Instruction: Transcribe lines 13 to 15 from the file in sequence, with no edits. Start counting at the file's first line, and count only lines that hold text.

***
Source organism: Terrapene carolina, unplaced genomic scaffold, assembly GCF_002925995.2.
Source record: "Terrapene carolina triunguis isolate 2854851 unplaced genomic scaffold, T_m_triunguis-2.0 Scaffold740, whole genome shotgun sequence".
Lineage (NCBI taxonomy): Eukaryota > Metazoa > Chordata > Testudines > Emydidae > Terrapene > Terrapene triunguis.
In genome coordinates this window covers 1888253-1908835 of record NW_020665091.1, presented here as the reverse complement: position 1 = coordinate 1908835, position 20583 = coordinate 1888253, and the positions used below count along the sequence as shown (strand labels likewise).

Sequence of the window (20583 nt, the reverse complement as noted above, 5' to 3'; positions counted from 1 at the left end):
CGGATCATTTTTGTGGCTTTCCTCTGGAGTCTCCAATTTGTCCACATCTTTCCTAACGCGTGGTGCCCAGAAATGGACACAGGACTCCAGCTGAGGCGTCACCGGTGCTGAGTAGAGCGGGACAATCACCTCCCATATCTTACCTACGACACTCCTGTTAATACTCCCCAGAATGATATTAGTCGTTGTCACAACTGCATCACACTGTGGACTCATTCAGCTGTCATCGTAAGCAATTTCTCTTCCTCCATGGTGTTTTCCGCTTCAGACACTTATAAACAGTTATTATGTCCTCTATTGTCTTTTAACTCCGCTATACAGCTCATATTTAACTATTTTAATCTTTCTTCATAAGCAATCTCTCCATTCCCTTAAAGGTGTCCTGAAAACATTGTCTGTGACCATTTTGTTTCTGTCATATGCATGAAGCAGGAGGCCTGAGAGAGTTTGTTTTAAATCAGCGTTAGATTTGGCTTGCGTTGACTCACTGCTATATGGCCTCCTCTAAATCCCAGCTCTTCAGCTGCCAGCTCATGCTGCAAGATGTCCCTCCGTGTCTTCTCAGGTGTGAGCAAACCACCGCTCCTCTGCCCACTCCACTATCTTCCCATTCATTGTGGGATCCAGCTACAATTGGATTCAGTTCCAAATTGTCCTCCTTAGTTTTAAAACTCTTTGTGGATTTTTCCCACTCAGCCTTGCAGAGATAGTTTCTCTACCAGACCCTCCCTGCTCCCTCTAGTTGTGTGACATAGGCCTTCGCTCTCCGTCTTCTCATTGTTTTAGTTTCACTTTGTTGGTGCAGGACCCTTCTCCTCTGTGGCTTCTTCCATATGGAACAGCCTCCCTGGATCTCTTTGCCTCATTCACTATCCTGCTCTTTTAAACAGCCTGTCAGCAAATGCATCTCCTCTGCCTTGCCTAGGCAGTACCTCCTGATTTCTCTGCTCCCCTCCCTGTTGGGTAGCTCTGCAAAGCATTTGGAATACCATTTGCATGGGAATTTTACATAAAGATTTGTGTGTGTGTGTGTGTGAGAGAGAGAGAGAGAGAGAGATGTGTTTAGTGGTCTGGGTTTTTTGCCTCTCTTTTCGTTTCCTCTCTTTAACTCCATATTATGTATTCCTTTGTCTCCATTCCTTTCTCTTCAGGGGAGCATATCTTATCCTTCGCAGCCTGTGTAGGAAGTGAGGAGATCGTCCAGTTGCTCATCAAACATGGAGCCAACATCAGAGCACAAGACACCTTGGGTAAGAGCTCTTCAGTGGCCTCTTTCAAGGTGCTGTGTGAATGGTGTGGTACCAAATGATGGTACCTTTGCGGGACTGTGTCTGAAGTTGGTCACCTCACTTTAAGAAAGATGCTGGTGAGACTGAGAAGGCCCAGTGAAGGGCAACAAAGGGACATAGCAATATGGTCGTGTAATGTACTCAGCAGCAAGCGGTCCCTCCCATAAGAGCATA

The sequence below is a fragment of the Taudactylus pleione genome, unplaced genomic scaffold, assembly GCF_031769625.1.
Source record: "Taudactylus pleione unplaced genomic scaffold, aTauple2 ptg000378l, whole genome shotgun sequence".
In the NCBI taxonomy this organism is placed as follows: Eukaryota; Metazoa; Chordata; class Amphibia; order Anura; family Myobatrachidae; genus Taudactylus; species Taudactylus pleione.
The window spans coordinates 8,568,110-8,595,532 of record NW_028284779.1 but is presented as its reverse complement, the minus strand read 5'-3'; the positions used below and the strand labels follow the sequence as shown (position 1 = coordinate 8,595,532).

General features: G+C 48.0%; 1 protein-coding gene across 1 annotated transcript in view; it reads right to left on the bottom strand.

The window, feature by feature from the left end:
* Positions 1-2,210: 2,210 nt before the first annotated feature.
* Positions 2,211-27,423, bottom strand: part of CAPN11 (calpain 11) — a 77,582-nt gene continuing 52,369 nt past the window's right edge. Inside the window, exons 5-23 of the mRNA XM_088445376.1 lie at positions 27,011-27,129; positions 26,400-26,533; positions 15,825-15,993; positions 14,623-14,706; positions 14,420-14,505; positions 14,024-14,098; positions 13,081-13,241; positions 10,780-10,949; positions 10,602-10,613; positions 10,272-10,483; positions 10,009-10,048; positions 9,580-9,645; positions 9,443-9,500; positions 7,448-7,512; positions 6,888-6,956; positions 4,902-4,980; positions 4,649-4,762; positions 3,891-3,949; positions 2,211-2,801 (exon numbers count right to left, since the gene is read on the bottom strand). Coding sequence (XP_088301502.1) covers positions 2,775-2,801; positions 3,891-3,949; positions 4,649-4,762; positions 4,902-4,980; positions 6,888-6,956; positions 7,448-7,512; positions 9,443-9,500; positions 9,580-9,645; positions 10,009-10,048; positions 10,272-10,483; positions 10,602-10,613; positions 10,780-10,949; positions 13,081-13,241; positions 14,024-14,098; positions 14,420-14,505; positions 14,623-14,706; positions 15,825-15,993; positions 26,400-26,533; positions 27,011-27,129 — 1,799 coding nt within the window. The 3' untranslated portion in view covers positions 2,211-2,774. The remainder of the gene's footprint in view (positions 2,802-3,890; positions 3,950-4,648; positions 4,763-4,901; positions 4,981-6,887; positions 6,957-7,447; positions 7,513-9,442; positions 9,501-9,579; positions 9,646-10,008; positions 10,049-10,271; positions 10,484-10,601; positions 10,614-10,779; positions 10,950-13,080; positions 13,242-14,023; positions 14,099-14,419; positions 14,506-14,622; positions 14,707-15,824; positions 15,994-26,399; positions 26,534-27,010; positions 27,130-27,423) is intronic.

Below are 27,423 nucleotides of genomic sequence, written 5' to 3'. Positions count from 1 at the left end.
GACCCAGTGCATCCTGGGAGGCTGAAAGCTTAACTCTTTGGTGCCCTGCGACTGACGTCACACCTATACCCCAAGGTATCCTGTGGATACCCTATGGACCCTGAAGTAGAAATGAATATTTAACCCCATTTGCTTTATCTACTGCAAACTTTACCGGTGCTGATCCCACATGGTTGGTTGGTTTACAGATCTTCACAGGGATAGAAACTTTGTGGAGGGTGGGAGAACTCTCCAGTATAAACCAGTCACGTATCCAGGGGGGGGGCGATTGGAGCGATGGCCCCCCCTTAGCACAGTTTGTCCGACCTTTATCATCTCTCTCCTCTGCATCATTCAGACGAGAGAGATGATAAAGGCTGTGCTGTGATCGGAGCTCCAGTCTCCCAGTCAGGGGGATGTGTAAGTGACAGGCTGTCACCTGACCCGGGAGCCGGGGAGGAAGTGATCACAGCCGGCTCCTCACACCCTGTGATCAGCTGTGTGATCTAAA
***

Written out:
* Positions 1-2,210: 2,210 nt before the first annotated feature.
* Positions 2,211-27,423, bottom strand: part of CAPN11 (calpain 11) — a 77,582-nt gene continuing 52,369 nt past the window's right edge. Inside the window, exons 5-23 of the mRNA XM_088445376.1 lie at positions 27,011-27,129; positions 26,400-26,533; positions 15,825-15,993; positions 14,623-14,706; positions 14,420-14,505; positions 14,024-14,098; positions 13,081-13,241; positions 10,780-10,949; positions 10,602-10,613; positions 10,272-10,483; positions 10,009-10,048; positions 9,580-9,645; positions 9,443-9,500; positions 7,448-7,512; positions 6,888-6,956; positions 4,902-4,980; positions 4,649-4,762; positions 3,891-3,949; positions 2,211-2,801 (exon numbers count right to left, since the gene is read on the bottom strand). Coding sequence (XP_088301502.1) covers positions 2,775-2,801; positions 3,891-3,949; positions 4,649-4,762; positions 4,902-4,980; positions 6,888-6,956; positions 7,448-7,512; positions 9,443-9,500; positions 9,580-9,645; positions 10,009-10,048; positions 10,272-10,483; positions 10,602-10,613; positions 10,780-10,949; positions 13,081-13,241; positions 14,024-14,098; positions 14,420-14,505; positions 14,623-14,706; positions 15,825-15,993; positions 26,400-26,533; positions 27,011-27,129 — 1,799 coding nt within the window. The 3' untranslated portion in view covers positions 2,211-2,774. The remainder of the gene's footprint in view (positions 2,802-3,890; positions 3,950-4,648; positions 4,763-4,901; positions 4,981-6,887; positions 6,957-7,447; positions 7,513-9,442; positions 9,501-9,579; positions 9,646-10,008; positions 10,049-10,271; positions 10,484-10,601; positions 10,614-10,779; positions 10,950-13,080; positions 13,242-14,023; positions 14,099-14,419; positions 14,506-14,622; positions 14,707-15,824; positions 15,994-26,399; positions 26,534-27,010; positions 27,130-27,423) is intronic.

Below are 27,423 nucleotides of genomic sequence, written 5' to 3'. Positions count from 1 at the left end.